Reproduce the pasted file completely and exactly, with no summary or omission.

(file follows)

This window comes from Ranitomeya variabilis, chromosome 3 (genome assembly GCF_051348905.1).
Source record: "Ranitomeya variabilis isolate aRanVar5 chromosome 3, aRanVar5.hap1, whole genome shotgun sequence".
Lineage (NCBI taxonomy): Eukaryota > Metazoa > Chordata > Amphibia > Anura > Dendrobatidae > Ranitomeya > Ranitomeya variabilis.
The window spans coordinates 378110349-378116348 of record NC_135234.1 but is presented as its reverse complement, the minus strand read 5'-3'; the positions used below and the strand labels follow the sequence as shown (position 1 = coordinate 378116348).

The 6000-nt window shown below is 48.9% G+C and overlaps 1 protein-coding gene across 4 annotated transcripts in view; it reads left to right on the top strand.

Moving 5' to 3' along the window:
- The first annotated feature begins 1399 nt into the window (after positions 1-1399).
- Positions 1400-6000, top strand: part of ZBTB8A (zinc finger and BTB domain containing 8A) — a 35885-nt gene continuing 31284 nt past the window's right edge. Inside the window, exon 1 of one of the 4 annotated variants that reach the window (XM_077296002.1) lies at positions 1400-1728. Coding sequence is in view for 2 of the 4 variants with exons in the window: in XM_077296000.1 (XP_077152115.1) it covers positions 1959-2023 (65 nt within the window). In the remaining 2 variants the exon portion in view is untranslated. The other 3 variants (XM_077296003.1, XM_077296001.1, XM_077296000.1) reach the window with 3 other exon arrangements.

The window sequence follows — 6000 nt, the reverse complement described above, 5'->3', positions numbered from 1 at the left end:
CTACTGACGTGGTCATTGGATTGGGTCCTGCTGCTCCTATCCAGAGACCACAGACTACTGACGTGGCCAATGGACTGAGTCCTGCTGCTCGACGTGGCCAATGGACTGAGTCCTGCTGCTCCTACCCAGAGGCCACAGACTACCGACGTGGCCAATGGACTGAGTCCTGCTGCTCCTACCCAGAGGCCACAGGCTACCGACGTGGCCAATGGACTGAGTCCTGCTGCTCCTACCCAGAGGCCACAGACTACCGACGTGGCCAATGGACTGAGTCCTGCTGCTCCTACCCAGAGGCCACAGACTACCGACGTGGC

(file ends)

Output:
This window comes from Ranitomeya variabilis, chromosome 3 (genome assembly GCF_051348905.1).
Source record: "Ranitomeya variabilis isolate aRanVar5 chromosome 3, aRanVar5.hap1, whole genome shotgun sequence".
Lineage (NCBI taxonomy): Eukaryota > Metazoa > Chordata > Amphibia > Anura > Dendrobatidae > Ranitomeya > Ranitomeya variabilis.
The window spans coordinates 378110349-378116348 of record NC_135234.1 but is presented as its reverse complement, the minus strand read 5'-3'; the positions used below and the strand labels follow the sequence as shown (position 1 = coordinate 378116348).

The 6000-nt window shown below is 48.9% G+C and overlaps 1 protein-coding gene across 4 annotated transcripts in view; it reads left to right on the top strand.

Moving 5' to 3' along the window:
- The first annotated feature begins 1399 nt into the window (after positions 1-1399).
- Positions 1400-6000, top strand: part of ZBTB8A (zinc finger and BTB domain containing 8A) — a 35885-nt gene continuing 31284 nt past the window's right edge. Inside the window, exon 1 of one of the 4 annotated variants that reach the window (XM_077296002.1) lies at positions 1400-1728. Coding sequence is in view for 2 of the 4 variants with exons in the window: in XM_077296000.1 (XP_077152115.1) it covers positions 1959-2023 (65 nt within the window). In the remaining 2 variants the exon portion in view is untranslated. The other 3 variants (XM_077296003.1, XM_077296001.1, XM_077296000.1) reach the window with 3 other exon arrangements.

The window sequence follows — 6000 nt, the reverse complement described above, 5'->3', positions numbered from 1 at the left end:
CTACTGACGTGGTCATTGGATTGGGTCCTGCTGCTCCTATCCAGAGACCACAGACTACTGACGTGGCCAATGGACTGAGTCCTGCTGCTCGACGTGGCCAATGGACTGAGTCCTGCTGCTCCTACCCAGAGGCCACAGACTACCGACGTGGCCAATGGACTGAGTCCTGCTGCTCCTACCCAGAGGCCACAGGCTACCGACGTGGCCAATGGACTGAGTCCTGCTGCTCCTACCCAGAGGCCACAGACTACCGACGTGGCCAATGGACTGAGTCCTGCTGCTCCTACCCAGAGGCCACAGACTACCGACGTGGC